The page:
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Was Einstein’s view blurred by the atrocities of the Nazis on the Jews and others? He lived in a period of great barbarity that utilized nationalism to forward its cause. Hitler’s ally Mussolini did likewise. Several leaders past and present have played a similar game. Is it just a tool used by leaders to mobilize their people to march, not knowing to where or what?
Some will say it’s the love of their country. But they don’t love a country and, there are people in the country they don’t know and others they don’t like. The neighbour for one! It’s pride but where does the pride emanate from? Is it natural or instilled? The answer is obviously instilled and that means we have been manipulated into a belief that we may not have otherwise endorsed.
“Contrary to popular and even scholarly belief, nationalism does not have any deep roots in the human psyche”. Ernest Gellner
Nationalism for many writers was akin to the slogan ‘workers of the world unite’, long before Marx coined the phrase. It was driven by the desire to free the masses from their servitude. The breaking down of feudalism and the growing knowledge that there was life beyond the village prompted the growth of nationalism.
There seems to be a consensus, a ‘modernist’ view that the emphasis was based on the rights of the individual and, “the human community as above all national divisions”. www.britannica.com/topic/nationalism
Exemplified by the French nationalism as expressed through, Liberty, Equality, Fraternity, and the Declaration of the Rights of Man and of the Citizen, that such expression was a proclamation for all people not one distinct group. Hence Britannica.com can state, “Nationalism is a modern movement”.
Change was the spring as society moved from the ‘mechanical solidarity’ to the ‘organic solidarity’ as Emile Durkheim has expressed it. It was a move away from a feudal society to a capitalist system of production. In its early gabardine it looked to the wider community and not an ethnic one.
Philosopher, A.C. Grayling describes nations as ‘artificial constructs’, “their boundaries drawn in the blood of past wars”. Note the powerful point made in britannica.com “The nation state was non-existent during the greater part of history”.
Furthermore Grayling reminds us that, “…there is no country on earth which is not home to more than one different but usually coexisting culture”.
It is obvious that Grayling has no love of nationalism as he says it’s ‘inherently divisive’, ‘potentially oppressive’, and allows manipulation and thus control of the masses.
This view gains support elsewhere, “…but the very nature of nationalism requires that boundaries are drawn”. www.legacy.fordham.edu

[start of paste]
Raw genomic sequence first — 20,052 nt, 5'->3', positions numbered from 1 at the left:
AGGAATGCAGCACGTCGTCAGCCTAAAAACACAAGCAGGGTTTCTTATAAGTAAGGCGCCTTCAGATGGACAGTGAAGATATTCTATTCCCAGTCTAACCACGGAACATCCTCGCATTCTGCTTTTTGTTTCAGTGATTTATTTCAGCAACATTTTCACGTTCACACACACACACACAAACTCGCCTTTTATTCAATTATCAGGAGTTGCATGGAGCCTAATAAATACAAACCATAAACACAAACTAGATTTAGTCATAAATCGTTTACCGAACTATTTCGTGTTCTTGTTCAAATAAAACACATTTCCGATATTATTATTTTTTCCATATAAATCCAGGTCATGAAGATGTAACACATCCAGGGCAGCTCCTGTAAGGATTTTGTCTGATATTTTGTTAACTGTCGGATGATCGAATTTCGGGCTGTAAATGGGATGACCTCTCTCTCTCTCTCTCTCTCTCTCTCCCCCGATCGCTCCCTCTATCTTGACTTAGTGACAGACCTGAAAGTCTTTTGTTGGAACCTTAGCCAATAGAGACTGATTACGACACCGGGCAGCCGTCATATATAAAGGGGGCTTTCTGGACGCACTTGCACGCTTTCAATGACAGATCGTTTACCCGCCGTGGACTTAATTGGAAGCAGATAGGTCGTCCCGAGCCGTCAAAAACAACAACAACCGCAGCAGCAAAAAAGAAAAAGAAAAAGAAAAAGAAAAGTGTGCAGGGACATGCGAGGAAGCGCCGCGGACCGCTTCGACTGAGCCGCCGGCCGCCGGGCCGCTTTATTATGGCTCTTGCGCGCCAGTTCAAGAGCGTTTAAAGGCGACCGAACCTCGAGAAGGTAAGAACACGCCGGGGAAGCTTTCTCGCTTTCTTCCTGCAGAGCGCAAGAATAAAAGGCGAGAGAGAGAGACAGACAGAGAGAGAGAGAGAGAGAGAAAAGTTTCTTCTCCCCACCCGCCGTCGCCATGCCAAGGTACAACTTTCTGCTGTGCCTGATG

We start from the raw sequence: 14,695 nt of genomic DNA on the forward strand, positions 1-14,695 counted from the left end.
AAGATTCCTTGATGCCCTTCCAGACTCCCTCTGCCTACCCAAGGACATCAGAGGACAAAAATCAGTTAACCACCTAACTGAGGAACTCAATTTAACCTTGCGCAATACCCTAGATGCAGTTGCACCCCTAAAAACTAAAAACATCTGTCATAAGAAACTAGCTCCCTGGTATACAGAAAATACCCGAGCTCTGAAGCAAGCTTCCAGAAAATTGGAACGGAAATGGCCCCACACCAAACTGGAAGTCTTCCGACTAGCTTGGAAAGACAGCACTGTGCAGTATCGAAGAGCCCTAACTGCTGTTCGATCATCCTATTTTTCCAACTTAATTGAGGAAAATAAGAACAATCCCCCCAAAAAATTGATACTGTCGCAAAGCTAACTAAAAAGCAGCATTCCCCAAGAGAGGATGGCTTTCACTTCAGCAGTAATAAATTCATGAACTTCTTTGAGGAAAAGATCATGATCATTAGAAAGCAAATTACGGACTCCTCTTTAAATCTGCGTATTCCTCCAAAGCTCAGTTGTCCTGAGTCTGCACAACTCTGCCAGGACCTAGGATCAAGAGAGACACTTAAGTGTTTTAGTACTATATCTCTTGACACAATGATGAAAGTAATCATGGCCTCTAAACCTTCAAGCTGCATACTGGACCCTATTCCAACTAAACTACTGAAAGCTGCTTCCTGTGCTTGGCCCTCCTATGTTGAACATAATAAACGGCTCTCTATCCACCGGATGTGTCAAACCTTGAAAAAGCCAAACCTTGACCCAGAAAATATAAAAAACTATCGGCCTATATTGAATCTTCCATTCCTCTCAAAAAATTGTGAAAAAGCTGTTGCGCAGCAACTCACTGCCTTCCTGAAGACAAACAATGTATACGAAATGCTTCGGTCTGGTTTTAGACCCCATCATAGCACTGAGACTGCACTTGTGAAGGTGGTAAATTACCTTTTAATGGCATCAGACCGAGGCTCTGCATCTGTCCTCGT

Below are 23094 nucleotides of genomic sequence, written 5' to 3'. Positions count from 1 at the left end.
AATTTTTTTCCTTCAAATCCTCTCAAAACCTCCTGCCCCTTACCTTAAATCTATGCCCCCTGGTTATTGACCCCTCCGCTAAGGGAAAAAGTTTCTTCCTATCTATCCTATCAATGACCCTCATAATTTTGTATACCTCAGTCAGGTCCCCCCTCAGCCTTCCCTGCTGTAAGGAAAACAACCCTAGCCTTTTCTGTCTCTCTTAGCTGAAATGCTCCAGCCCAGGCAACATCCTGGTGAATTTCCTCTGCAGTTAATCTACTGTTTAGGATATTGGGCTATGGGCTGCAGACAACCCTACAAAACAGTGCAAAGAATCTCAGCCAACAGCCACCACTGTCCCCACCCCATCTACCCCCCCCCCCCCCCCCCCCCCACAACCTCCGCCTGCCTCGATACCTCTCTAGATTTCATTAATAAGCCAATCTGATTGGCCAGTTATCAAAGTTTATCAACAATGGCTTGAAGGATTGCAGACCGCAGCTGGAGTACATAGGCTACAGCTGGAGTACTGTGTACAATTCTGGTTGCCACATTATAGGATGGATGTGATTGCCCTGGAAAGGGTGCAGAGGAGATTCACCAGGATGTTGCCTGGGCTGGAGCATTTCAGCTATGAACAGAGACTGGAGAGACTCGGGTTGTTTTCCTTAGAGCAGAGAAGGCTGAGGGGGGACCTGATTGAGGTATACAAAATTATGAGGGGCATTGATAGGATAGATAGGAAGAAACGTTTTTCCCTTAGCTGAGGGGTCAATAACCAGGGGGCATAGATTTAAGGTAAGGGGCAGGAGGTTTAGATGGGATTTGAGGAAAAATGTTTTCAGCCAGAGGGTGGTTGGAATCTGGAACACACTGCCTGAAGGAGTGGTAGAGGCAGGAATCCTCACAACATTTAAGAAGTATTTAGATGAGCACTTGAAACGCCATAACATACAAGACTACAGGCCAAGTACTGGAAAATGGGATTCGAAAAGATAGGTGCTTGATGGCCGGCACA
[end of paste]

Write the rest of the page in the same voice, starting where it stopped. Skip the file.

Max Weber the eminent sociologist points out that ‘powerful charismatic’ leaders used nationalism to establish their power. Wikipedia.org. This movement of nationalism has brought us an understanding of the term that we all recognise from 20century history books and the kind that Grayling wants to berate.
Another great writer and thinker, George Orwell lambasts
the whole concept of nationalism. He states that those involved are “…power-hungry tempered by self-deception”. Wikipedia.org
His vociferous attack suggests that nationalism is akin to classifying people like insects. That it becomes an obsession that folks will defend even if proven wrong. Blind adherence?
Similar to the other great writers he denounces it as a ‘desire for power’. Moreover, Orwell retains some bile for Celtic nationalism which he portrays as having a ‘strong tinge of racialism’. www.orwell.ru
The problem with nationalism in our everyday understanding of its meaning is the mix of jingoism and propaganda. In the build up to war we are fed a daily diet of jingoism and propaganda as the media become xenophobic.
However, true nationalism can be found side-by-side with propaganda. In the work of the poet Rupert Brooke:
If I should die, think only this of me:
That there’s some corner of a foreign field
That is for ever England.
Contrast that with the later work of Hugh MacDiarmid:
Auld Moses took
A dry stick and
Floo’ered in his hand. (Flowered)
Pu’ Scotland up,
And wha can say
It winna bud
And blossom tae.
From: A Drunk Man Looks at the Thistle. (Is there a clue in the title?)
These works give credibility to nationalism as they come from seemingly intellectual sources. Therefore nationalism does not differentiate on the bases of mental ability. It’s political!
The world cannot grow until men learn how to!